PAPA Lab Bishkek Kyrgyzstan 2011


PAPA Lab Bishkek Kyrgyzstan 3 - 17 April

Hosted by ArtEast. Participants mixed group of artsudents of ArtEast: Nellya Dzhamanbaeva, Angelina Mokh, Sapargul Turdubekova, Elena Chigibaeva, Nargiz Chynalieva, Raisat Musaeva, Tatyana Zelenskaja, Samat Mambetshaev, Anastasia Slastnikova, Tatyana Mihnevich and Meka Muratova. With the support of Artscollaboratory.


How could such peaceful, contemplative people get involved in two recent revolutions (2005 and 2010) and ethnic riots (2010)? I began to understand the mechanics of this a short time after I found out about the importance of clans. There is still a strong family structure with all its positive aspects of people taking care of each other. There are 'public sitting rooms' everywhere: men in particular love to sit or squat together in public spaces to play games or just chat. But these positive aspects have a negative side as well. Family life has its costly obligations such as the expensive parties people are forced to throw when their children get married. The government is talking about making a law that forbids these socalled 'expensive traditions' by limiting the number of people at a wedding. My guess is that this will not work. When a clan has helped one of its family members to attain a high position, it will want to be paid back at a certain point, spawning corruption. This does not explain everything, but it helps us begin to understand.

Carpet day

The carpets are beautiful. Made of natural materials and in bright colours. Like the people in Kyrgyzstan, who seem to be so soft and welcoming. But then again, it can quickly become an explosive situation here. Some say the clan structure is to blame. People only respect authority from their own clan members. Last week two members of different clans got caught in a bloody physical fight in parliament. It was broadcast live on TV.
06 Apr 2011, Lino Hellings

Hollywood smile

Lamb is the favourite food of the Kyrgyz and sheep's head, known as bash, is an outstanding national delicacy.
08 Apr 2011, Raisat Musaeva

Expensive traditions

Each year the Kyrgyz population spends about 2 billion dollars on weddings and funeral preparations. When a man dies, his family should slaughter a sheep, cow or horse to feed people who will come to their home to pray. And this is repeated on the 7th and 40th day after the death, and every year on the anniversary of the death. Poor families often must borrow money to do this, and work hard for a long time to repay it.
05 Apr 2011, Nargiz Chynalieva

Daylight lamp

Hydroelectric stations produce enough energy to cover the population's needs and sell the surplus to other countries. Energy consumption in Kyrgyzstan is careless. Rising energy prices caused by selling too much electricity abroad were said to be one of the causes of the latest revolution.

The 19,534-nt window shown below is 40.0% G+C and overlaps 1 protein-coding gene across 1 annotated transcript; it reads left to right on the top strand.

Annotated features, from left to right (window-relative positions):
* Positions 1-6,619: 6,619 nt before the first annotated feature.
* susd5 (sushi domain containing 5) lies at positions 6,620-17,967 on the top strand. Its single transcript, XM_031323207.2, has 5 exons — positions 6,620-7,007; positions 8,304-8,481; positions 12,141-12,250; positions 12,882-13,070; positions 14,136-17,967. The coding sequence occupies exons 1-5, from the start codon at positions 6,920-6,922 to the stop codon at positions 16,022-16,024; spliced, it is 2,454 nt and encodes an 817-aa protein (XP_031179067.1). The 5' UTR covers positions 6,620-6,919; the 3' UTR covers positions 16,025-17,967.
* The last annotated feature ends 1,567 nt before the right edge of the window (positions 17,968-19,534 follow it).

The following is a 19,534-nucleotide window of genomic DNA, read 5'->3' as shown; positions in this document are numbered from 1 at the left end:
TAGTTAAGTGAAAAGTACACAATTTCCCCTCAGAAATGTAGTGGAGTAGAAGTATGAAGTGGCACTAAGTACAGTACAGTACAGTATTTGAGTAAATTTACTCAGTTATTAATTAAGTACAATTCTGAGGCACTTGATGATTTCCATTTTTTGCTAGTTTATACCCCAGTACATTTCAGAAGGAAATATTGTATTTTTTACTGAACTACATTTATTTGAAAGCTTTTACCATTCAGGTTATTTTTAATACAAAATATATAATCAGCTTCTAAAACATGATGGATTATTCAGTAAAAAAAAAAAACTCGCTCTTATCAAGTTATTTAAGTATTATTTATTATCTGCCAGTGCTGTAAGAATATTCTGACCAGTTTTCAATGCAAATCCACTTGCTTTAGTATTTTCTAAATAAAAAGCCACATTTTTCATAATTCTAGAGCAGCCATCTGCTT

03 Apr 2011, Nargiz Chynalieva


People, fences, houses and roads are made up of a patch work. We recognise the traditional patchwork style in the quilts that are aired on early spring days. We see the patchwork in the maintenance of roads, buildings and the electricity network. In and around buildings you see many more or less creative solutions to everyday problems.All the pipelines except the sewer system are above ground. They form a creative knitting and knotting network along the roads, forming arches at the entrances of the courtyards of apartment buildings. The many fences are 'readymade' of a quality of which an artist might be jealous. And everywhere there is the dangerous material asbestos - in roofs, fences, the cladding of the hot water pipes for city heating. In the netherlands when asbestos is found somewhere, men in hazmat suits come to remove it; here children play with it. The Soviet era is still visible everywhere. In the buildings but also in traditions such as Subbotnik, a collective spring clean up. Meanwhile the new capitalist economy is evident in the casinos, beauty salons and nightclubs. The American military is not visible in the city but you know the uS Air Force base, where the troops depart for Afghanistan, is not far away. After the collapse of the Soviet union, the statue of Lenin was simply moved to the back of the government building. The majority of Bishkek's Muslims pray at Lenin's feet. Every person in Bishkek carries multiple identities, so they say.


The frames from hospital beds are used as a fence. Loveliness doesn't have to be expensive. This is an example of the cheapest way of 'recycling'; the hospital beds are born again, but now play another, decorative role.
10 Apr 2011, Samat Mambetshaev

Brushes to paint trees

Every spring everybody cleans up the area around their houses and paints trees. This is a custom from the Soviet times. People call it 'Subbotnik' because they usually do it on Saturdays.
10 Apr 2011, Tatyana Mihnevich

Kyrgyz girl of free style

In the picture you can see a Kyrgyz girl, Meka. She looks like a foreigner because her pose is free. That is not common for Asian women. Her body language is that of a child. She is free in her emotions.
15 Apr 2011, Tatyana Zelenskaja

Twisted mirror

Many nightclubs and casinos have been built in the city recently. This is one of them.
15 Apr 2011, Tatyana Zelenskaja